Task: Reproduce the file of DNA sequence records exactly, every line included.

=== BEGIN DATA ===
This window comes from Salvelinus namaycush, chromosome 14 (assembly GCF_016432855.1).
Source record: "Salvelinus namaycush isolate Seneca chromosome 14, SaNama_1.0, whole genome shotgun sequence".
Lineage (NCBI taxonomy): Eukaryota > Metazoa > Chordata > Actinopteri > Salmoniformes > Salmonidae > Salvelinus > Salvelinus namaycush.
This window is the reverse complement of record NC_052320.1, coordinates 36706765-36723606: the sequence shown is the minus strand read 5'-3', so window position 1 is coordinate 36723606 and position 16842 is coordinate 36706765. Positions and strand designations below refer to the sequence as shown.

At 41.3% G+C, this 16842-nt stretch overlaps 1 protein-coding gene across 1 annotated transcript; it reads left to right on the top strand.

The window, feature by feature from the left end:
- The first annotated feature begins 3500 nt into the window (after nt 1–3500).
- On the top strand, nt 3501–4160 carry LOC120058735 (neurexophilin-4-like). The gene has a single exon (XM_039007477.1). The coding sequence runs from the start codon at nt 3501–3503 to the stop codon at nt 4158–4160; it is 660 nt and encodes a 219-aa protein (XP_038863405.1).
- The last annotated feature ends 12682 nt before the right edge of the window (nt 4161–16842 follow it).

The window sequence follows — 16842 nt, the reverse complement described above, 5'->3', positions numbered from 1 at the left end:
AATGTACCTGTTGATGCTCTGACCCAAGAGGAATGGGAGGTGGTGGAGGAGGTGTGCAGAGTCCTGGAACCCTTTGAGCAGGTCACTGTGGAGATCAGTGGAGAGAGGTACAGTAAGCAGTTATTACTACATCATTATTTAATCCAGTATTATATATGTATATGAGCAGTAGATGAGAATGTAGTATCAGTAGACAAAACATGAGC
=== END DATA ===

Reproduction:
This window comes from Salvelinus namaycush, chromosome 14 (assembly GCF_016432855.1).
Source record: "Salvelinus namaycush isolate Seneca chromosome 14, SaNama_1.0, whole genome shotgun sequence".
Lineage (NCBI taxonomy): Eukaryota > Metazoa > Chordata > Actinopteri > Salmoniformes > Salmonidae > Salvelinus > Salvelinus namaycush.
This window is the reverse complement of record NC_052320.1, coordinates 36706765-36723606: the sequence shown is the minus strand read 5'-3', so window position 1 is coordinate 36723606 and position 16842 is coordinate 36706765. Positions and strand designations below refer to the sequence as shown.

At 41.3% G+C, this 16842-nt stretch overlaps 1 protein-coding gene across 1 annotated transcript; it reads left to right on the top strand.

The window, feature by feature from the left end:
- The first annotated feature begins 3500 nt into the window (after nt 1–3500).
- On the top strand, nt 3501–4160 carry LOC120058735 (neurexophilin-4-like). The gene has a single exon (XM_039007477.1). The coding sequence runs from the start codon at nt 3501–3503 to the stop codon at nt 4158–4160; it is 660 nt and encodes a 219-aa protein (XP_038863405.1).
- The last annotated feature ends 12682 nt before the right edge of the window (nt 4161–16842 follow it).

The window sequence follows — 16842 nt, the reverse complement described above, 5'->3', positions numbered from 1 at the left end:
AATGTACCTGTTGATGCTCTGACCCAAGAGGAATGGGAGGTGGTGGAGGAGGTGTGCAGAGTCCTGGAACCCTTTGAGCAGGTCACTGTGGAGATCAGTGGAGAGAGGTACAGTAAGCAGTTATTACTACATCATTATTTAATCCAGTATTATATATGTATATGAGCAGTAGATGAGAATGTAGTATCAGTAGACAAAACATGAGC